A year after consultations, Quebec's regional air travel plan is still stalled


For people living on the Magdalen Islands, the North Shore and other remote parts of Quebec, air travel is a necessity rather than a luxury.

For this reason, in 2020, the CAQ government announced it would intervene when Air Canada suspended its regional routes in Quebec (and elsewhere in Canada) indefinitely.

Joël Arseneau, Parti Québécois MP for the Magdalen Islands and the party's transport critic, says the industry and the people who depend on it are still waiting for the plan.

“For the Magdalen Islands and the lower north coast, it is our lifeline,” Arseneau said.

“Currently, the service is limited to a minimum because we are not sure what the Quebec government will do,” he said.[Both] in the sense of a programme for the development of regional transport, which offers not only good prices but also regular connections.”

June will mark two years since Air Canada suspended its regional flights, and Arseneau says people in his constituency are excited to see what level of service will be provided during the busier spring and summer seasons when people visit family or return home from CEGEP or university.

Last month, he submitted a petition to the National Assembly calling on the province to support a regional transportation cooperative that wants to create a Quebec airline that can offer cheaper flights.

Airplanes bring food, medicine, goods and supplies to communities in eastern and northern Quebec, which feed people, keep local businesses running and provide access to health services not available in regional hospitals. Regional flights are also critical to the tourism industry during the warmer months.

Arseneau says that after Air Canada's exit, Quebec set up a committee to examine all options for regional air travel and held five months of consultations with leaders of the most affected communities.

He says airlines that want to maintain their services are waiting to see whether the government plans to subsidise them before considering expanding their services.

“The committee met until October 2020, so we expected a conclusion by the end of the year or early 2021,” he said. “And since then we have been asking the government about its plans and still have not received any answers.”

Limited options

In 2021, Newfoundland airline PAL Airlines launched its first flight from Gaspé to the Magdalen Islands, making it the only airline other than Pascan Aviation to offer flights to Gaspé, the Magdalen Islands and the North Coast.

The mayor of Gaspé and president of the Union of Quebec MunicipalitiesDaniel Côté says the ticket price is comparable to what it used to be, but the two airlines are no longer flying as frequently.

“Everyone is in a kind of wait-and-see mode with regard to this plan,” he said. “We hope it will be ambitious.”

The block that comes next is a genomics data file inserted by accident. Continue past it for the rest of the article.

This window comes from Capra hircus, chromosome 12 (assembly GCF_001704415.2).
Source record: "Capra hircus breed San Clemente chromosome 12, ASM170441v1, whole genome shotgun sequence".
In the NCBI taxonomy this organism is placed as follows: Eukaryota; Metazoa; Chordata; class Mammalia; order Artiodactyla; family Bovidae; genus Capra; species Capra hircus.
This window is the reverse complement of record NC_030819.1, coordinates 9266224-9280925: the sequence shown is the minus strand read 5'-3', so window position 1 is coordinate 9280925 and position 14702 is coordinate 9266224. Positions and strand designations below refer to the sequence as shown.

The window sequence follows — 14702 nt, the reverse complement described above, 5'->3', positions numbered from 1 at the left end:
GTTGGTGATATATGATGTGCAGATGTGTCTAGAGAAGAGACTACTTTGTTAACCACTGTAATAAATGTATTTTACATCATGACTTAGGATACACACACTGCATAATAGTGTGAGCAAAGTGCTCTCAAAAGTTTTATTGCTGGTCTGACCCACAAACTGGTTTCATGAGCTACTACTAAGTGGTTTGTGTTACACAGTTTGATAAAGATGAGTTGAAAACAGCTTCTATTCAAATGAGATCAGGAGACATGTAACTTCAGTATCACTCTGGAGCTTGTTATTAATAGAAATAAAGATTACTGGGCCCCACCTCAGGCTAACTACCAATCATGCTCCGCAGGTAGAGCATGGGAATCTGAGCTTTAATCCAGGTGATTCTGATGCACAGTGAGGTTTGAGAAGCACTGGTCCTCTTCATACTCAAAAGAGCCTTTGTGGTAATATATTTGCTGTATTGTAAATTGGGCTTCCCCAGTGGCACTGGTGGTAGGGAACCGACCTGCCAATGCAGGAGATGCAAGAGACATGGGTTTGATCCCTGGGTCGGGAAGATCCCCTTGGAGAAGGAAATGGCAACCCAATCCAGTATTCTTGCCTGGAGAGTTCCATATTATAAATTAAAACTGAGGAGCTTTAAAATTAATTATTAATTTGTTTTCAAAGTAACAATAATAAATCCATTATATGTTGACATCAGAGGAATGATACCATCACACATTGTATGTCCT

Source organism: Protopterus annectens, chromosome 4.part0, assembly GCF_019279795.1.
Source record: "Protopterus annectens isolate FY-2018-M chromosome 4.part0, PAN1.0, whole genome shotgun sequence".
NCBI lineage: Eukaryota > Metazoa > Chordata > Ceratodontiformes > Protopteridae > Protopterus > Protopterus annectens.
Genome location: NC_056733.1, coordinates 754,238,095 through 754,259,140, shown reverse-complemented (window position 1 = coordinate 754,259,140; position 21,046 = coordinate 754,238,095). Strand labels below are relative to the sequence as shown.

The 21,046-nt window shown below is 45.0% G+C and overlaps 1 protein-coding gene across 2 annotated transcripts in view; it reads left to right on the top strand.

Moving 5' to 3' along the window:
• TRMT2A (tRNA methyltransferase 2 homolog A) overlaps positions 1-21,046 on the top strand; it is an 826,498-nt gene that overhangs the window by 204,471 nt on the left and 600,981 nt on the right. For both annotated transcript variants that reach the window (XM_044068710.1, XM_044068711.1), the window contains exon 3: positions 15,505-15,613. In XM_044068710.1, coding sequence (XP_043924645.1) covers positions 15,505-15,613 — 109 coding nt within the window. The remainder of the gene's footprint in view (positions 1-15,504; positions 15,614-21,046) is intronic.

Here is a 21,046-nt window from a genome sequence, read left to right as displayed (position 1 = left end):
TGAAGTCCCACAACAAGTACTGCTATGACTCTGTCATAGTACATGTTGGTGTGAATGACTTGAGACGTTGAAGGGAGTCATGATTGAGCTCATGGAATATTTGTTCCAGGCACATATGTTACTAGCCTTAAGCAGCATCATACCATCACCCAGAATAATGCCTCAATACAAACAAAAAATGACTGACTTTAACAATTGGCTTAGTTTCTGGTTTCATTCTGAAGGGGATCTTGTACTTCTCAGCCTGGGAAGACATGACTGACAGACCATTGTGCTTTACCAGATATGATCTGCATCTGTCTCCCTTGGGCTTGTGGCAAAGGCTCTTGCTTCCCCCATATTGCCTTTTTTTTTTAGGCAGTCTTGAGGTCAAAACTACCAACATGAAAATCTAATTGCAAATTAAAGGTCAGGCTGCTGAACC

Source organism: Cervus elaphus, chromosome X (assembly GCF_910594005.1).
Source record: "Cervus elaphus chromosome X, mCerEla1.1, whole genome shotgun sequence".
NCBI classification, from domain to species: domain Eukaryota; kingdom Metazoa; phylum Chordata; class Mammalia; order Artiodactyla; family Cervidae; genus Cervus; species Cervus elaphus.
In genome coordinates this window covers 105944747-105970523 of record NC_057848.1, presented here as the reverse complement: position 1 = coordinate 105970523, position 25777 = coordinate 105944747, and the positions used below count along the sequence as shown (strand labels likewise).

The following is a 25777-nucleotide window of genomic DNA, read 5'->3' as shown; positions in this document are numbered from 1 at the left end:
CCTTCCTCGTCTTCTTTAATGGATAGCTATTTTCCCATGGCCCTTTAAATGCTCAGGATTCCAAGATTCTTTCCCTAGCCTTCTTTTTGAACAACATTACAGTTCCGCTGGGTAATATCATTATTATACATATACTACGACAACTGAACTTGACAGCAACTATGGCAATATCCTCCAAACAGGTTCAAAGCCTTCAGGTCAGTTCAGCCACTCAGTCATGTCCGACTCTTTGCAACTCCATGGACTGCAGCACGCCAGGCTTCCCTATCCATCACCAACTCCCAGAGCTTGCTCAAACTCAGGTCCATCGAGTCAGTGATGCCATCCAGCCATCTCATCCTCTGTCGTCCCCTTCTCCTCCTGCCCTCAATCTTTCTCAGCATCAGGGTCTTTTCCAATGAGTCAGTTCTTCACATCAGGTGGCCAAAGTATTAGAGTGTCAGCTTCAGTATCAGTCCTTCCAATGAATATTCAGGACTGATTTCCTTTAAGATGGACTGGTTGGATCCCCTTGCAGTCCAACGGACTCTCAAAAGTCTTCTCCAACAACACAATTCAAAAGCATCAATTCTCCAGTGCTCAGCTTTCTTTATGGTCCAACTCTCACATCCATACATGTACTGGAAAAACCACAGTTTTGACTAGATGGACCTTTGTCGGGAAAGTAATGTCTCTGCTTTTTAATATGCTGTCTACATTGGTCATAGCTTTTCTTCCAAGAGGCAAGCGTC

While PAL Airlines and Pascan Aviation filled some of the gaps left by Air Canada, Côté said the number of people flying to those regions has dropped sharply due to COVID-19 travel restrictions and public health measures.

Before the pandemic, Michel-Pouliot Airport in Gaspé had 25,000 passengers per year. In 2020, 6,300 people passed through the airport and in 2021, the number was around 8,500.

Arseneau says that waiting and the impact of Covid-19 have brought economic development to a standstill.

“The entire industry is now cautious about whether to develop services or not and this is very damaging for our regions,” he said. “At the moment everything has practically come to a standstill.”

“What we need is government support for the municipalities or companies that operate airports without regular traffic.”

Radio CanadaRadio Canada

Radio Canada

Larger aircraft, lower costs

While Pascan Aviation and PAL Airlines already operate in Quebec, a regional transportation cooperative called TREQ says it is ready for a different approach to better serve the province and reduce flight costs.

“They want to offer a service to many remote cities and regions of Quebec,” said Arseneau, “a service with larger aircraft, at lower prices … all year round.”

He says the cooperative already has more than 15,000 members and its business model is based on mid-sized airlines in Ontario and British Columbia that have successfully established themselves as primary service providers in remote regions.

TREQ has already secured a loan from the federal government, but would also like support from the province before starting operations.

Coming soon, says Ministry of Transport

Arseneau hopes that the government's plan will include new regulations such as minimum and maximum prices in addition to financial support for existing airlines.

He says setting minimum and maximum prices for flights within Quebec would prevent larger airlines like Air Canada from re-entering the market, lowering their prices and forcing smaller companies out of business – something that has already happened in the past.

When asked how far the province was with its regional air travel plan, the office of Transport Minister François Bonnardel said they were “working on it and hope to be able to announce it soon.”

The Ministry of Transport said the file is complex, especially in the midst of a pandemic, but once all the work is completed, it will share the details, which “will be of benefit to Quebec residents.”